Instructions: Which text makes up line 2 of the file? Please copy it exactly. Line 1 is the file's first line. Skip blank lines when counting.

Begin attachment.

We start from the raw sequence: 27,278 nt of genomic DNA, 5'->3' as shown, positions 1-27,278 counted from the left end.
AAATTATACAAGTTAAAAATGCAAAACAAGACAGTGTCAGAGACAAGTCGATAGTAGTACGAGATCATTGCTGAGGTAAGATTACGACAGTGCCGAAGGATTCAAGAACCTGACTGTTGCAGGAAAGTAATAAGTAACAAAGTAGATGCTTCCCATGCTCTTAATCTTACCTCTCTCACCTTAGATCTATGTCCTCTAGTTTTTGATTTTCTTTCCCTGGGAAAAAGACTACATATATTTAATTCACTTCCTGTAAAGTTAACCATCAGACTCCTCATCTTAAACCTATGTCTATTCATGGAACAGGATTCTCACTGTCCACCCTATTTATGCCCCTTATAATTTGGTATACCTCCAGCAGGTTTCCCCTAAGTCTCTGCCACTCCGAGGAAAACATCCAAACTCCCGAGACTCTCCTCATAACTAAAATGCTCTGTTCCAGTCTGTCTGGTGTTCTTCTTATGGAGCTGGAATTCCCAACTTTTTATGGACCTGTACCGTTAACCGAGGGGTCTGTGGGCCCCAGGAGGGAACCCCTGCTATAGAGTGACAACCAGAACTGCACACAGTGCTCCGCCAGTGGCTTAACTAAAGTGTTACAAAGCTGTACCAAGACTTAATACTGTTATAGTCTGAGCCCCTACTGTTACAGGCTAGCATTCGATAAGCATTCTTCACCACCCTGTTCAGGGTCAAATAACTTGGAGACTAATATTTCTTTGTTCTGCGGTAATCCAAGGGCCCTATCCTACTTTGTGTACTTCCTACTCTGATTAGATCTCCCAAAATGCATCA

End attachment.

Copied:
AAATTATACAAGTTAAAAATGCAAAACAAGACAGTGTCAGAGACAAGTCGATAGTAGTACGAGATCATTGCTGAGGTAAGATTACGACAGTGCCGAAGGATTCAAGAACCTGACTGTTGCAGGAAAGTAATAAGTAACAAAGTAGATGCTTCCCATGCTCTTAATCTTACCTCTCTCACCTTAGATCTATGTCCTCTAGTTTTTGATTTTCTTTCCCTGGGAAAAAGACTACATATATTTAATTCACTTCCTGTAAAGTTAACCATCAGACTCCTCATCTTAAACCTATGTCTATTCATGGAACAGGATTCTCACTGTCCACCCTATTTATGCCCCTTATAATTTGGTATACCTCCAGCAGGTTTCCCCTAAGTCTCTGCCACTCCGAGGAAAACATCCAAACTCCCGAGACTCTCCTCATAACTAAAATGCTCTGTTCCAGTCTGTCTGGTGTTCTTCTTATGGAGCTGGAATTCCCAACTTTTTATGGACCTGTACCGTTAACCGAGGGGTCTGTGGGCCCCAGGAGGGAACCCCTGCTATAGAGTGACAACCAGAACTGCACACAGTGCTCCGCCAGTGGCTTAACTAAAGTGTTACAAAGCTGTACCAAGACTTAATACTGTTATAGTCTGAGCCCCTACTGTTACAGGCTAGCATTCGATAAGCATTCTTCACCACCCTGTTCAGGGTCAAATAACTTGGAGACTAATATTTCTTTGTTCTGCGGTAATCCAAGGGCCCTATCCTACTTTGTGTACTTCCTACTCTGATTAGATCTCCCAAAATGCATCA